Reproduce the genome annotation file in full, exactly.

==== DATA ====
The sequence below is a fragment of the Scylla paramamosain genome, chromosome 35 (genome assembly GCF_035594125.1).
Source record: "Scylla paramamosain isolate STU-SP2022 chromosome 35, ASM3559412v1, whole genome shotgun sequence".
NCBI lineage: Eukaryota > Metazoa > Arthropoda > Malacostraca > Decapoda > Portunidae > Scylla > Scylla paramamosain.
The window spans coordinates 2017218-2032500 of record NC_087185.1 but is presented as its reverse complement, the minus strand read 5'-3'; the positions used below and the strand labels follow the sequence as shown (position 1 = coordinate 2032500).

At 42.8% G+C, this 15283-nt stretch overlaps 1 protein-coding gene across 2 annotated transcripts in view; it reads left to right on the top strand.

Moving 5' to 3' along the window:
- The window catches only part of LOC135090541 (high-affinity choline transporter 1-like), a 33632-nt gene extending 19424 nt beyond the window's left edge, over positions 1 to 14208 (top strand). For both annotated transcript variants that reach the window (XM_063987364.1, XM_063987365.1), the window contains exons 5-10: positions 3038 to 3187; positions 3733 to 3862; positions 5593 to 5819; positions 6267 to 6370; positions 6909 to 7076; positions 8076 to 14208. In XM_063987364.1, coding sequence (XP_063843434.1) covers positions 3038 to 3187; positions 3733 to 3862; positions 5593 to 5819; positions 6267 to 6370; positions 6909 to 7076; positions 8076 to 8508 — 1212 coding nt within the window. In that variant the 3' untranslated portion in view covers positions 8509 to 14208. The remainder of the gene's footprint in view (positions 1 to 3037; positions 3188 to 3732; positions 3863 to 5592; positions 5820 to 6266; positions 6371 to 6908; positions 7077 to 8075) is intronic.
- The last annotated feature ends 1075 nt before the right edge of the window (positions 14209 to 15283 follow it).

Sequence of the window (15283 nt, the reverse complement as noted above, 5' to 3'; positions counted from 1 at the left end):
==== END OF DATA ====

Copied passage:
The sequence below is a fragment of the Scylla paramamosain genome, chromosome 35 (genome assembly GCF_035594125.1).
Source record: "Scylla paramamosain isolate STU-SP2022 chromosome 35, ASM3559412v1, whole genome shotgun sequence".
NCBI lineage: Eukaryota > Metazoa > Arthropoda > Malacostraca > Decapoda > Portunidae > Scylla > Scylla paramamosain.
The window spans coordinates 2017218-2032500 of record NC_087185.1 but is presented as its reverse complement, the minus strand read 5'-3'; the positions used below and the strand labels follow the sequence as shown (position 1 = coordinate 2032500).

At 42.8% G+C, this 15283-nt stretch overlaps 1 protein-coding gene across 2 annotated transcripts in view; it reads left to right on the top strand.

Moving 5' to 3' along the window:
- The window catches only part of LOC135090541 (high-affinity choline transporter 1-like), a 33632-nt gene extending 19424 nt beyond the window's left edge, over positions 1 to 14208 (top strand). For both annotated transcript variants that reach the window (XM_063987364.1, XM_063987365.1), the window contains exons 5-10: positions 3038 to 3187; positions 3733 to 3862; positions 5593 to 5819; positions 6267 to 6370; positions 6909 to 7076; positions 8076 to 14208. In XM_063987364.1, coding sequence (XP_063843434.1) covers positions 3038 to 3187; positions 3733 to 3862; positions 5593 to 5819; positions 6267 to 6370; positions 6909 to 7076; positions 8076 to 8508 — 1212 coding nt within the window. In that variant the 3' untranslated portion in view covers positions 8509 to 14208. The remainder of the gene's footprint in view (positions 1 to 3037; positions 3188 to 3732; positions 3863 to 5592; positions 5820 to 6266; positions 6371 to 6908; positions 7077 to 8075) is intronic.
- The last annotated feature ends 1075 nt before the right edge of the window (positions 14209 to 15283 follow it).

Sequence of the window (15283 nt, the reverse complement as noted above, 5' to 3'; positions counted from 1 at the left end):